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Essay

“Common Man” Meets Local Women: Global Visions and the Foundations of National Fertility Regulation in Chile

Author:

Jadwiga E. Pieper

Rutgers University
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Abstract

In the 1960s Chilean women and men had, for the first time, the opportunity to watch educational films like Family Planning/Planificación Familiar, a Walt Disney production made available in English and Spanish for use in various parts of Latin America. The film introduced its viewers to a cartoon husband, claiming to represent “Common Man,” and to Donald Duck, the narrator, who led the audience from one theme to the next. After describing the dangers of overpopulation and underdevelopment, the Duck concluded that family planning, which would lead to small families and to population decline, was the only way to avoid poverty. When “Common Man’s” cartoon wife popped up intermittently, she had doubts, though she was too shy and embarrassed to speak. The wife only managed to voice her doubts about accepting family planning by whispering into her husband’s ear while he articulated her questions to the audience. The narrative concluded with an interpretation meant to comfort the concerned woman: family planning is not only socially acceptable, but indeed indispensable to the healthy future of a woman’s family, her community, and humankind as a whole.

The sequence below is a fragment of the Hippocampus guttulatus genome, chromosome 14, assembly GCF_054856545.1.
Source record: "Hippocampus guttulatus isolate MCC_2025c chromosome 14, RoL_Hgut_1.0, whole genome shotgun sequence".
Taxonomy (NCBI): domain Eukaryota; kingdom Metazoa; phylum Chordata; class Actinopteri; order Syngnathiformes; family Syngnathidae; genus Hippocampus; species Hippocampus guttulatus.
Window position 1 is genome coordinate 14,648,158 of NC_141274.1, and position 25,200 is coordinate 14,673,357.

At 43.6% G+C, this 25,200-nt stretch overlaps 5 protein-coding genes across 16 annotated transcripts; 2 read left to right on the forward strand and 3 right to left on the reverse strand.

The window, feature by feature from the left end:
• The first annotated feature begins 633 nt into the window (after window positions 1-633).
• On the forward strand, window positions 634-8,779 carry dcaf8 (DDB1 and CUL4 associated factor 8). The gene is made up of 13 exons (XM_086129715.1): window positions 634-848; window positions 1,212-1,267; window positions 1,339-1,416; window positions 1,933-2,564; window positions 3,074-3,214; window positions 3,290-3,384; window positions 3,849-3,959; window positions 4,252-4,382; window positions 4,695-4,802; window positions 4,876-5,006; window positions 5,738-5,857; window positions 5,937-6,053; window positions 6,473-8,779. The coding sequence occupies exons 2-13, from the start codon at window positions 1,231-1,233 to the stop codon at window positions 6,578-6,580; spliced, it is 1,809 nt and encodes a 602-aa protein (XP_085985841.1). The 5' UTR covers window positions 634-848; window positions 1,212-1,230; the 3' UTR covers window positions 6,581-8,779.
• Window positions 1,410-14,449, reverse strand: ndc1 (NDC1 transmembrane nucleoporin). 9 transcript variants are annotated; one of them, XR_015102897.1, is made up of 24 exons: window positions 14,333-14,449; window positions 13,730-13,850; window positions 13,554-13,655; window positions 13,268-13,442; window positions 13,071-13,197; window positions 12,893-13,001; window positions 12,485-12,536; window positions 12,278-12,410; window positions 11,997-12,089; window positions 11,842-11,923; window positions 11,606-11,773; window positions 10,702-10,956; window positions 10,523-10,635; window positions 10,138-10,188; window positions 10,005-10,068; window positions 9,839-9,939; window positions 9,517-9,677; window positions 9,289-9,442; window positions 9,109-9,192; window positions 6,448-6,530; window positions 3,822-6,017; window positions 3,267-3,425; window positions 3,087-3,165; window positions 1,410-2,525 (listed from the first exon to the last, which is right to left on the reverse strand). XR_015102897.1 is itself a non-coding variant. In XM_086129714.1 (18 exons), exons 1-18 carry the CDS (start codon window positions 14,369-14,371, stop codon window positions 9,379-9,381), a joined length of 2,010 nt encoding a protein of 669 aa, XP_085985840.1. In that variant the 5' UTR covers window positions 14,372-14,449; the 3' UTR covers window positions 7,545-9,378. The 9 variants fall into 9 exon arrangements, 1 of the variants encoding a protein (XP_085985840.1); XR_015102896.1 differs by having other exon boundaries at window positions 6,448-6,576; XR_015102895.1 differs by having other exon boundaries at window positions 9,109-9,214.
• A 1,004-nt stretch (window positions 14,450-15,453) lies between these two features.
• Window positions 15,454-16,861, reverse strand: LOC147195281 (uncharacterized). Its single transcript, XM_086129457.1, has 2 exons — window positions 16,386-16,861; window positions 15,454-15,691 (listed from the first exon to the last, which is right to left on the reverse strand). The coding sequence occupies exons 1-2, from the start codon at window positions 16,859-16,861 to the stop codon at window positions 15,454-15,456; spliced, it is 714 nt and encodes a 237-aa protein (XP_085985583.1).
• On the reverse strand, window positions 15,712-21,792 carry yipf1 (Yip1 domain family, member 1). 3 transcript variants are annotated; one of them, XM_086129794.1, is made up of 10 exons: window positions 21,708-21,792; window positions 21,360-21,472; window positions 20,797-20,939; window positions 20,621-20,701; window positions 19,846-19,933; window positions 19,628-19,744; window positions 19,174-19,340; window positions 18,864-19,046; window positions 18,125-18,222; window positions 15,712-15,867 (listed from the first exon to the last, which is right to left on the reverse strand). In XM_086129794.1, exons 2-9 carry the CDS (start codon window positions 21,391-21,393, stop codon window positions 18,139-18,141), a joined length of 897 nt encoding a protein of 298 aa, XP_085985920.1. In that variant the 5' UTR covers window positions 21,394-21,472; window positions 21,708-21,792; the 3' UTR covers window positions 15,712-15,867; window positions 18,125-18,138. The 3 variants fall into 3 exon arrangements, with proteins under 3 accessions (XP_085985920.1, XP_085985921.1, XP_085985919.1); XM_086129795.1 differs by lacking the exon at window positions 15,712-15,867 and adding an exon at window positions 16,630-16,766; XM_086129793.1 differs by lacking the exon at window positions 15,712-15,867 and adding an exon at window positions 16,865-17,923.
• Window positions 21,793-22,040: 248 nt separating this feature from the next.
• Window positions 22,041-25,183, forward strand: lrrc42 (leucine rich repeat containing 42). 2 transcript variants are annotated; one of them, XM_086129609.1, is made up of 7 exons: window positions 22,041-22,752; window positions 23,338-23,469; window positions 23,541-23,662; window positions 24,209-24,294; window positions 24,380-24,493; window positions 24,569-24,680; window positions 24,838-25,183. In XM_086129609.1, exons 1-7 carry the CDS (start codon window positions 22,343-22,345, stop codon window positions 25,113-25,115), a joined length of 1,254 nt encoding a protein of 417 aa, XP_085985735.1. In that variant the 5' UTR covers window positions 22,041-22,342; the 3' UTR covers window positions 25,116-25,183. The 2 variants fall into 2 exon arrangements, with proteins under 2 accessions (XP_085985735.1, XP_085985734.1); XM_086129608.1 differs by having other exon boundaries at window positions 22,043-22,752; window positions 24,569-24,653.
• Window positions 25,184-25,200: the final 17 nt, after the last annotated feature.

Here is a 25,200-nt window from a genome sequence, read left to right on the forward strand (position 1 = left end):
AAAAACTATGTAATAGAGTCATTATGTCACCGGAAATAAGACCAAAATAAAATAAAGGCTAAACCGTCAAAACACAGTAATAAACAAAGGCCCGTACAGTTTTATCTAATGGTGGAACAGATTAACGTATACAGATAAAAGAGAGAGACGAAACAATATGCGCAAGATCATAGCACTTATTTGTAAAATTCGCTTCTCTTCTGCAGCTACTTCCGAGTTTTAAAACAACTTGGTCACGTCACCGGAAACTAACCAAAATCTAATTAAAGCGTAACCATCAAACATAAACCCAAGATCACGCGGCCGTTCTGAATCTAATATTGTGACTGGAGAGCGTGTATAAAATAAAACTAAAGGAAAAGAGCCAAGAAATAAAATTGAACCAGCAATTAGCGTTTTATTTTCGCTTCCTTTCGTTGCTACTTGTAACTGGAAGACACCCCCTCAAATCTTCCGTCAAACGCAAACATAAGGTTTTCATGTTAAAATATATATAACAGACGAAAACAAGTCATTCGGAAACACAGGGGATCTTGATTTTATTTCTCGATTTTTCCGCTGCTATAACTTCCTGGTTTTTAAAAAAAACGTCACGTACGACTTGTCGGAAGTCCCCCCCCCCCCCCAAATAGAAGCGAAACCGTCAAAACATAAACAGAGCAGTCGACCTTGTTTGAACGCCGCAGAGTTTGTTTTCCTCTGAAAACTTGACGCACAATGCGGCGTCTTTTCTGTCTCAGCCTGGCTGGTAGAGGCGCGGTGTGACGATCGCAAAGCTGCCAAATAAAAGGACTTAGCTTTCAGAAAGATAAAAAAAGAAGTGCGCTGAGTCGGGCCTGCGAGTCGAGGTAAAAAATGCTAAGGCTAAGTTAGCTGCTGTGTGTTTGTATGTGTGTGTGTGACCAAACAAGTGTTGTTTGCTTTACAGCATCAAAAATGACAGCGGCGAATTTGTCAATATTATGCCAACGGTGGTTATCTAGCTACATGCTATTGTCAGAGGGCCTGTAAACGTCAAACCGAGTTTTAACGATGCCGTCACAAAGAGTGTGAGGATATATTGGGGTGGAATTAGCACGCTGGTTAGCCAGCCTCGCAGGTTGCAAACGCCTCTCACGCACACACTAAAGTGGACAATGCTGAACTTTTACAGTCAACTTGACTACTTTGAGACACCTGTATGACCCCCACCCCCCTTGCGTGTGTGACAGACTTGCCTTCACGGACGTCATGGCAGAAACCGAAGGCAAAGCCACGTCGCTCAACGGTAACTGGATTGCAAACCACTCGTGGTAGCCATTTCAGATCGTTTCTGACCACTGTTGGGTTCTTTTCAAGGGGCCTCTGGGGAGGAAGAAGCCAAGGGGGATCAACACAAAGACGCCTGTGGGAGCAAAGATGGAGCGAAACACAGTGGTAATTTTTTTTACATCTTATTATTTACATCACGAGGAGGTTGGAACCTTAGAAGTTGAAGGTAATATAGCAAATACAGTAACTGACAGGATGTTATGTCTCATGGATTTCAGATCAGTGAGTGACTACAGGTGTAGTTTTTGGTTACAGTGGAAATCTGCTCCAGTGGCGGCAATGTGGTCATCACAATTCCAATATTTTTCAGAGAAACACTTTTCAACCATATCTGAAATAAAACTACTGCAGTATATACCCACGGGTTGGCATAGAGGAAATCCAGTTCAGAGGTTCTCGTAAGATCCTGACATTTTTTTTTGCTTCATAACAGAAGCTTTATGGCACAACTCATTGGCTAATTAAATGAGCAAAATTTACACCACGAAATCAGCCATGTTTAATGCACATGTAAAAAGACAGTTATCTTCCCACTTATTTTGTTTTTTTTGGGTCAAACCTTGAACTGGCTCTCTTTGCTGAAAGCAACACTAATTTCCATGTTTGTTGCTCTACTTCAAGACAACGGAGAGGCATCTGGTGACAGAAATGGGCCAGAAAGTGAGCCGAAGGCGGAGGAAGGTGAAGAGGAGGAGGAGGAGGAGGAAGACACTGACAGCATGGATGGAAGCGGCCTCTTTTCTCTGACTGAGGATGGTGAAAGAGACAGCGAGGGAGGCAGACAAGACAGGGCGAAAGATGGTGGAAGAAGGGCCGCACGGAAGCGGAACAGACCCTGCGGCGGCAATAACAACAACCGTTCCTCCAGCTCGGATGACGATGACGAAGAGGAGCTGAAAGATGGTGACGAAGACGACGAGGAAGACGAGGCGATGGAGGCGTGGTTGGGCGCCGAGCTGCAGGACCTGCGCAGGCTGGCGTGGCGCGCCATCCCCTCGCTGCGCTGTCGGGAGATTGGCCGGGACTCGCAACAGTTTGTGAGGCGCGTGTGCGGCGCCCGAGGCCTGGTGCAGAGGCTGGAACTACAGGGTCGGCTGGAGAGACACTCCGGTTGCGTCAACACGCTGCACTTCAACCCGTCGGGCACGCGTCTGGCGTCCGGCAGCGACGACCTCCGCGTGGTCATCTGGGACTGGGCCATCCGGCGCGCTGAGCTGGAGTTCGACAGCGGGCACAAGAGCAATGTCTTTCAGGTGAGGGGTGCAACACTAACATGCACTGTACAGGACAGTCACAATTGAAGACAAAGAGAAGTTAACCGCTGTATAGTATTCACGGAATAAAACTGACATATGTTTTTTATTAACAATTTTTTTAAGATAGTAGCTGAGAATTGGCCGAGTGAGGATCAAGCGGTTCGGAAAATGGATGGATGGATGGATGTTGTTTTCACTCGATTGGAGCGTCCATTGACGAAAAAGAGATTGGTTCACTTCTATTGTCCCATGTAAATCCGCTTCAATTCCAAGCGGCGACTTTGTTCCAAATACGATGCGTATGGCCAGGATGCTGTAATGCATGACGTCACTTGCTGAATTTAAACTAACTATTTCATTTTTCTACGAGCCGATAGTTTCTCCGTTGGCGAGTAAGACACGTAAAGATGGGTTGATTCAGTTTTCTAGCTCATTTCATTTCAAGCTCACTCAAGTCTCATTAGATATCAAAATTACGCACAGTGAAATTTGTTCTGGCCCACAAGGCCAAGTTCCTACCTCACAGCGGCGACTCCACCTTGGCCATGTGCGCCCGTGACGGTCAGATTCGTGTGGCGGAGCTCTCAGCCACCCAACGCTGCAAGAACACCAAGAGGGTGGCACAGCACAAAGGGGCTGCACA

How to Cite: Pieper, J.E., (2007). “Common Man” Meets Local Women: Global Visions and the Foundations of National Fertility Regulation in Chile. Middle Atlantic Review of Latin American Studies. 13(1), pp.173–192. DOI: http://doi.org/10.23870/20
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Published on 01 Jan 2007.
Peer Reviewed

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